The results of this study suggest that 12 wk of Cr supplementation, in conjunction with heavy resistance training, increases the mRNA expression of M-CK by way of a pretranslational mechanism, likely due to the concomitant increases in the expression of myogenin and MRF-4. The increases in myogenin, MRF-4, and M-CK expression may also offer a possible mechanism as to the increases in MHC isoform mRNA expression and muscle strength observed in our previous study (25). The results of the present study suggest that Cr conceivably operates as a transcriptional co-regulator in specifically regulating the expression of myogenin and MRF-4, and that the increased expression of these two MRF are correlated to increases in the expression of M-CK gene expression. As a result, the effects of Cr supplementation on myogenin and MRF-4 expression, along with subsequent increases in M-CK expression, apparently lead to increases in MHC gene expression within skeletal muscle that occurs during heavy resistance training.

This study was supported in part by a donation of creatine monohydrate and placebos from NutraSense, Inc., Shawnee Mission, KS.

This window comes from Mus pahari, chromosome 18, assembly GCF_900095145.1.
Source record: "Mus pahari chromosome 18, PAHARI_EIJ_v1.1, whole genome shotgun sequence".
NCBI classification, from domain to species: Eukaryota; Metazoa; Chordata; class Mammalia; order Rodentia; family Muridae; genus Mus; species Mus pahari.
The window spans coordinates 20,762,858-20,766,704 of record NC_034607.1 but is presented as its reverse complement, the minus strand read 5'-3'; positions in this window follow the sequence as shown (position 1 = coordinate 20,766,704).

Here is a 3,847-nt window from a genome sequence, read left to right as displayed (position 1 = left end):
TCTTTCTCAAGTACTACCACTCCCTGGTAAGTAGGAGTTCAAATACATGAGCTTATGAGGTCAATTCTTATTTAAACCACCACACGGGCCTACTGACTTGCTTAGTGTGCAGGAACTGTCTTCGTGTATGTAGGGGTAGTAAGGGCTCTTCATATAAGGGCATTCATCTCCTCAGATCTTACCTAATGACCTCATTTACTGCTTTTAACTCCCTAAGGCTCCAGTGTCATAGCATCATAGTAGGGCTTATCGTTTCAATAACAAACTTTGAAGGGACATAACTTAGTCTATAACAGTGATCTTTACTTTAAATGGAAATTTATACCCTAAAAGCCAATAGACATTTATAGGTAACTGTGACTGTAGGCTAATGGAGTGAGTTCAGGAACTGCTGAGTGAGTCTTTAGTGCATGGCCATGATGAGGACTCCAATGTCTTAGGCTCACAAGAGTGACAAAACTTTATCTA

REFERENCES

1. Askenady, N., and A. Koretsky. Differential effects of creatine kinase isoenzymes and substrates on regeneration in livers of transgenic mice. Am. J. Physiol. 273: C741–C746, 1997.
2. Balsom, P., K. Soderlund, B. Sjodin, and B. Ekblom. Creatine in humans with special reference to creatine supplementation. Sports Med. 18: 268–280, 1994.
3. Carlsen, H., and K. Gundersen. Helix-loop-helix transcription factors in electrically active and inactive skeletal muscles. Muscle Nerve 23: 1374–1380, 2000.
4. Chakraborty, T., and E. Olson. Domains outside of the DNA-binding domain impart target gene specificity to myogenin and MRF-4. Mol. Cell Biol. 11: 6103–6108, 1991.
5. Campos, G., T. Luecke, H. Wendeln, et al. Muscular adaptations in response to three different resistance-training regimens: specificity of repetition maximum training zones. Eur. J. Appl. Physiol. 88: 50–60, 2002.
6. Guimbal, C., and M. Kilimann. A Na+-dependent creatine transporter in rabbit brain, muscle, heart, and kidney. J. Biol. Chem. 268: 8418–8421, 1993.
7. Hakkinen, K., R. Newton, S. Gordon, et al. Changes in muscle morphology, electromyographic activity, and force production characteristics during progressive strength training in young and older men. J. Gerontol. A Biol. Sci. Med. Sci. 53: B415–B423, 1998.